December 2003 issue

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Slow year for France

The reliance of French language schools on the US and Western European markets has meant that 2003 was a slow year for many operators, although there are hopes that business will rebound next year. Gillian Evans reports on business trends in the French marketplace.

2003 has been a tough year for many French language schools in France. The Iraqi war in the first quarter of the year had a marked effect on the country's language learning industry, owing to the French government's anti-war stance. This made France particularly unpopular in the USA, a market that some schools rely on heavily for their language travel students.

At IS Aix-en-Provence, the number of US students, which were among their top five nationalities, dropped, according to Anna Clara Sainte-Rose at the school, because Americans did not like 'the French attitude toward the US in Iraq'.

Sophie du Mesnil at Elfe in Paris reports that their overall business decreased by eight per cent in terms of value and student numbers. 'It was mainly due to the collapse of the US market,' she comments. 'The only Americans we had were the ones who were [against the] war.'

According to our Status Survey (see right), US students made up the single largest nationality of language students in France in 2002, although they accounted for under 13 per cent of the total. In general, France attracts a relatively wide variety of student nationalities, but Western Europeans continue to make up the largest group.

Adding to the problem of low demand from the USA in 2003, the European market was also depressed. Florence Rivet, of Sprachcaffe Languages Plus International, puts this down to a combination of the Iraqi war and Europe's economic slowdown. French is also losing favour to Spanish in many countries as the second most important foreign language to learn after English.

In addition, Regis Gendre, Director of Carel in Royan, mentions a switch from learning French to English in many Central and Eastern European countries, possibly because of their imminent entry to the European Union. 'I was in Central Europe this summer and everyone is madly learning English. Yet these countries were traditionally Francophile,' he says.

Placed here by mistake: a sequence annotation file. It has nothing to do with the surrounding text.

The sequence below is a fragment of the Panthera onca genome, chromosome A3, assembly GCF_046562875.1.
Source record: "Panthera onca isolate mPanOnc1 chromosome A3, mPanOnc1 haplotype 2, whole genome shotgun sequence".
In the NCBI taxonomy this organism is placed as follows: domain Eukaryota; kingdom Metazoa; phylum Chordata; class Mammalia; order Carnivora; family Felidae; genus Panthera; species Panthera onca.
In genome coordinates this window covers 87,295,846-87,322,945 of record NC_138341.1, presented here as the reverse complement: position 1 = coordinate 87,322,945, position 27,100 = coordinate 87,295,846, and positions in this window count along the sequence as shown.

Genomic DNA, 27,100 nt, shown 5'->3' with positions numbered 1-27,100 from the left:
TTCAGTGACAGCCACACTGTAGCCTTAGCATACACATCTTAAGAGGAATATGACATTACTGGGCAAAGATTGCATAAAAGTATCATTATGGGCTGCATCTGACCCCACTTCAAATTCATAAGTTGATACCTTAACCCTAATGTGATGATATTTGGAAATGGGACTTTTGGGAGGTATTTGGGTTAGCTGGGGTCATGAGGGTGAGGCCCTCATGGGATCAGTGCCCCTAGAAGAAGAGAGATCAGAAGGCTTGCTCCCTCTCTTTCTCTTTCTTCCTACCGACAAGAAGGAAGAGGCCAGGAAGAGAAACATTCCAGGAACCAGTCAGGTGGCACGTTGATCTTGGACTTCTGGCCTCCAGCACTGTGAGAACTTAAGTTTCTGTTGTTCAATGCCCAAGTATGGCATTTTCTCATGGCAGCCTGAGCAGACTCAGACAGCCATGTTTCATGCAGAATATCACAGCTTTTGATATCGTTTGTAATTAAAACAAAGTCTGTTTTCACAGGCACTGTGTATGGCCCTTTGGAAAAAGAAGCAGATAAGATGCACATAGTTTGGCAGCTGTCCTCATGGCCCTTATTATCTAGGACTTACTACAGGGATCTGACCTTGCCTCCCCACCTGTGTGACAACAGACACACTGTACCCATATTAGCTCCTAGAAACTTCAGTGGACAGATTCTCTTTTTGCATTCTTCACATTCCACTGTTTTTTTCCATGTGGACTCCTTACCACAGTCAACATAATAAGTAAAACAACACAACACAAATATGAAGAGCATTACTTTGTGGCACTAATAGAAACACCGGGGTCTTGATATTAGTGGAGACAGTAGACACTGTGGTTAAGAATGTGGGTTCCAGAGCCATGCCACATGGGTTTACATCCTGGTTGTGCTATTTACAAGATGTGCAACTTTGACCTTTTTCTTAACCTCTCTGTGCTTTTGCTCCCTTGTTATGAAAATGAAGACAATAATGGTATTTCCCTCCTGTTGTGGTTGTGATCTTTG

Despite the continued dominance of Western European nationalities in French language schools, France is successfully expanding its reach to long-haul markets. Among Eurocentres Paris' top nationalities, Emma Butler lists Mexican and Colombian students, while du Mesnil mentions Japan as an important source market for Elfe.

But one of the main growth markets for France could undoubtedly be China. 'There is strong demand from China for the same reasons as there is demand for English language,' explains Butler. 'Chinese students need to improve their language level to enter French higher education.' Damien Renaux at Bordeaux Language Studies (BLS) in Bordeaux adds, 'French universities are free so it is extremely tempting for Chinese students.'

The problem for private language schools is visa acceptance for Chinese students. 'Chinese go to state universities. It is difficult for them to get visas for private schools,' sums up Rainier Dimter of Cefa Normandie in Lisieux. Butler adds, 'The challenge is to [forge] links with French universities, which is not always easy.'

Language schools are cautious in their outlook for 2004, given current trends. But while Sainte-Rose says they don't expect this year to match 2002 figures, which was their best ever year, they hope at least to match 2000 figures. Meanwhile, Dimter says he believes the US and Japanese markets are back on track. 'I think we are over the crisis,' he says.

French appeal

France has long attracted language travellers who want to learn the language and the culture of the country. Schools have reacted to this demand by combining French language studies with tasty offerings, such as French and cookery or wine tasting, and are still developing new and innovative courses to attract these students.

But there has also been a distinct trend towards academic and vocational courses, which has led schools to extend their range to include targeted courses for serious language learners too.

At BLS's new school in Biarritz, they have developed two new sports combinations, French with golf, and French with surfing, while their French for law and French for diplomacy courses are still popular at their Bordeaux school. Sprachcaffe has also been adding to its vacation and vocational product range. 'Our clients can book computer courses, cooking and dancing courses. We also offer a 'holiday course' for people who want to have more free time, so they have classes for two hours per day,' says Florence Rivet at the school.

Rainier Dimter at Cefa Normandie says short, one-to-three week à la carte programmes are popular at his school.

It would seem that the more targeted the course, the better it is at securing bookings. Damien Renaux at BLS reports that British students make up their single largest nationality 'mainly due to our A-Level revision course'.

Dimter paints a picture of increasing short stays, sometimes repeated in the same year. Meanwhile, given increasing student numbers from long-haul destinations, the length of stay at some schools has increased. 'The average stay is longer [at Elfe] - around four-to-five weeks because of Japanese who stay for six to 12 months,' says Sophie du Mesnil.

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